Nature and illness have a way of thwarting events.

As Napoleon well learned.

Two times.

First in what led Napoleon to sell the Louisiana Territory so cheaply to the United States. The other the cause of Napoleon’s defeat at Waterloo.

Napoleon was a busy man in 1802 and 1803. He was waging battles all over Europe. A war was contemplated against the United Kingdom. A slave revolution was taking place on the French island of Haiti in the Caribbean. Thirty thousand French troops were headed for New Orleans. Napoleon intended to land in New Orleans and move out to establish a French presence in the Mississippi Valley.

Napoleon’s plate was full.

He sent his brother-in-law General Victor Emanuel LeClerc to New Orleans to do the necessary to make North Americans aware that France was a player on the continent. LeClerc led a force of 30,000 crack French troops.

A slave mutiny was underway on Haiti. Napoleon told LeClerc to stop at Haiti first and put down the insurrection. Napoleon viewed the uprising as a fly on his arm. It could quickly be put down. He thought it would take 2-3 months. Then on to New Orleans.

At the time, there was a small garrison of French troops on the island guarding French planters and colonists.

Napoleon and LeClerc failed to take into account another Haitian enemy. A small one. The mosquito. Whose bite caused yellow fever.

Note that the Haitian slaves in rebellion had come from Africa. They had a built in immunity to yellow fever. Those white colonists born on Haiti developed an immunity after suffering a mild yellow fever attack in their youth.

Within a year, most of LeClerc’s troops were dead or dying. LeClerc himself died.

Napoleon sent General Rochambeau to Haiti with 20,000 additional troops. In less than a year, those troops were laid low by yellow fever. Rochambeau returned to France late in 1803 with only 3,000 survivors of the 50,000 troops sent.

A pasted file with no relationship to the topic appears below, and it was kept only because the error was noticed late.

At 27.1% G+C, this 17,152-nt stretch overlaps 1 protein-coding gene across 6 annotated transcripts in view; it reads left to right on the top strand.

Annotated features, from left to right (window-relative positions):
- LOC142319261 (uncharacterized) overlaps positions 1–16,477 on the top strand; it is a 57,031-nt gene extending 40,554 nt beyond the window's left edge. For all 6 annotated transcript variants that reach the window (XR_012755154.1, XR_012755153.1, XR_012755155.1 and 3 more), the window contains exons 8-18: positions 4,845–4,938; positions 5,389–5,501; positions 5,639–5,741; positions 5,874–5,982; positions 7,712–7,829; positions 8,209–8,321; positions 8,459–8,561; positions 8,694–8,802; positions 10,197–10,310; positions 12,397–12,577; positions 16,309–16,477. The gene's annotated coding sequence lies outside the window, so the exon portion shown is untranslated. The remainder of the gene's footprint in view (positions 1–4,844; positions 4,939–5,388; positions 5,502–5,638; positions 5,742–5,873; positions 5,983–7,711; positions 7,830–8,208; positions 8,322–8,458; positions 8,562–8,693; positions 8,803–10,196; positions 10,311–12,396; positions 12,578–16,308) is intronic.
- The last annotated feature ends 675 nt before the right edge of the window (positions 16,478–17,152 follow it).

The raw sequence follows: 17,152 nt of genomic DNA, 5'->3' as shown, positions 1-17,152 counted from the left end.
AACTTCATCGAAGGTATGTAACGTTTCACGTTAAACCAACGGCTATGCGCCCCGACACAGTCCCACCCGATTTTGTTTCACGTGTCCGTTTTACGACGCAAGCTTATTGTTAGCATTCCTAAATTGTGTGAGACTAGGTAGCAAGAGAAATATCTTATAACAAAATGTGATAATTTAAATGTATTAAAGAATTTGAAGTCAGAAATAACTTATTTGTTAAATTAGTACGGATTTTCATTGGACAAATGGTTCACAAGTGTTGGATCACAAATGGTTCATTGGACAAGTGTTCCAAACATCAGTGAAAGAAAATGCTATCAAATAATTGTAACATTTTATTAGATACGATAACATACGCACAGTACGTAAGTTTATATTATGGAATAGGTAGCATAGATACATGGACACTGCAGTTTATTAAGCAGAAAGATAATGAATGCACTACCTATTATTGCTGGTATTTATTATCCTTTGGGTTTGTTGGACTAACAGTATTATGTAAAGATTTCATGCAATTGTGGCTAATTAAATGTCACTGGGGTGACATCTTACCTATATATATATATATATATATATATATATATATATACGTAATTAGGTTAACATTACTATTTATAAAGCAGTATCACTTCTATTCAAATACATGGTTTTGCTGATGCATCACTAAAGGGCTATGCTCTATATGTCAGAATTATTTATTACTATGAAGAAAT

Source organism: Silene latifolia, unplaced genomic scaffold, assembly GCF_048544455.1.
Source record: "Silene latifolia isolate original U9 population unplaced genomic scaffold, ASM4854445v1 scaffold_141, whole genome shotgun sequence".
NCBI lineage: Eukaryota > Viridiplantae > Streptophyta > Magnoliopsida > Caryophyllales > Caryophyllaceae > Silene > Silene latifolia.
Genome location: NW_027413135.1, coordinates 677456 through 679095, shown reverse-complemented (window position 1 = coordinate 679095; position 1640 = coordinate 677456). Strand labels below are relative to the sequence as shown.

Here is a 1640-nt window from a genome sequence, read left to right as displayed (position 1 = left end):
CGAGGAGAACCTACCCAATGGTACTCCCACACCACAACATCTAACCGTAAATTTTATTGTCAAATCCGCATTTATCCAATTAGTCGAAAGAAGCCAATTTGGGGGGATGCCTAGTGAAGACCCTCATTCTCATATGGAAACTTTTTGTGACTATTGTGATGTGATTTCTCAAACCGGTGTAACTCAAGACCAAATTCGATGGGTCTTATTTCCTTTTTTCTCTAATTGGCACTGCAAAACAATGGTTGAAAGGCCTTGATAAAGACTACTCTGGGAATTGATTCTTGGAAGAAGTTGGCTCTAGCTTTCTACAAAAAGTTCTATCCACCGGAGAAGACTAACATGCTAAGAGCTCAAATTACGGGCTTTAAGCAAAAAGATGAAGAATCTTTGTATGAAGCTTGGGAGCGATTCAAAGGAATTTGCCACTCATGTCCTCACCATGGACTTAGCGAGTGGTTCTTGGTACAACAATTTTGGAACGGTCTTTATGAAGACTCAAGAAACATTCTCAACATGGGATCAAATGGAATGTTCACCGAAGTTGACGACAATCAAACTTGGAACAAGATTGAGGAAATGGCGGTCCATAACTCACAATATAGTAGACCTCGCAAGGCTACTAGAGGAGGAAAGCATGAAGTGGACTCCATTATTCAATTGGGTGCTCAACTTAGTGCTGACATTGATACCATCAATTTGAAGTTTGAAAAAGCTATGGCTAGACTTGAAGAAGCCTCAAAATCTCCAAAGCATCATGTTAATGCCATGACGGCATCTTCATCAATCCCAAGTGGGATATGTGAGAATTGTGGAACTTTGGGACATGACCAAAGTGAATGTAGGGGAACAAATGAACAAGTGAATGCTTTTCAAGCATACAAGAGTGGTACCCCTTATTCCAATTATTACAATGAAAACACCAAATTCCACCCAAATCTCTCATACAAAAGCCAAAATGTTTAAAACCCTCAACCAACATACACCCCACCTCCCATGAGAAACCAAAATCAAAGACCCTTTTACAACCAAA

Interestingly, twice as many French troops were felled by yellow fever on Haiti than were killed in the Battle of Waterloo years later.

Medical science did not know how to deal with yellow fever at the time. The best remedial/preventive activity engaged in was the burning of Haitian cities and villages to the ground.

Napoleon was infuriated. His response in effect was screw the Americas! He was not going to waste one more French life in Haiti, New Orleans or the Mississippi Valley.

Thomas Jefferson was President at the time. He had envoys in Paris negotiating with the French to purchase New Orleans. All of a sudden, France was offering to sell all the Louisiana Territory to the United States. Cheap. Dirt cheap.

Four cents an acre. Total price $15 million. A give away.

Jefferson jumped on the opportunity. Bought it all. Eight hundred twenty seven square miles of land. The purchase doubled the size of the United States. Opened the country to westward expansion.

Jefferson had to work hard to get Congress to agree to the Louisiana purchase. A major effort. History gives Jefferson credit for the purchase.

Few historians mention Napoleon, Haiti, or the mosquitoes. Few tell the story set forth herein.

Twelve years later, the Battle of Waterloo. June 18, 1815. Napoleon’s final fall from grace.

Historians again tell only a part of the story. Fail also to give credit to the actual cause of Napoleon’s defeat. His hemorrhoids.

The night before, Napoleon’s hemorrhoids were killing him. On top of which he had a bladder infection.

In order to relieve the pain and help him to sleep, Napoleon took a dose of opium. It worked. Worked so well that he failed to wake in the morning . Slept till just before one in the afternoon.

Napoleon’s delay in getting to the battlefield gave opposing armies time to change their positions. To more favorable ones. Such would never have occurred had Napoleon been on the job early that morning. The opposition moves assisted them greatly in countering Napoleon’s actions.

Napoleon had another problem. He had difficulty mounting and riding his horse. The hemorrhoids again.

Napoleon’s habit was to ride around the battlefield while the fighting was ongoing. Based on his personal observations, he would make tactical determinations to redeploy his forces.

Such reconnaissances were not possible that day.

Napoleon continued taking opium during the day. It is thought the opium affected his judgment.

In spite of these negatives confronting Napoleon, victory did not come to either side till late in the day.

Credit for the victory is generally given to the Duke of Wellington, leader of the allied forces. Prussians were part of that force. However the Prussians did not arrive on the battlefield till late in the day. Some historians give the Prussians credit because victory was achieved only after they arrived.

No one gives Napoleon’s hemorrhoids credit, expect for a handful of historians.

Historians look for flesh and blood heroes. Human ones. Rather than mosquitoes and hemorrhoids.

People want heroes, people need heroes.

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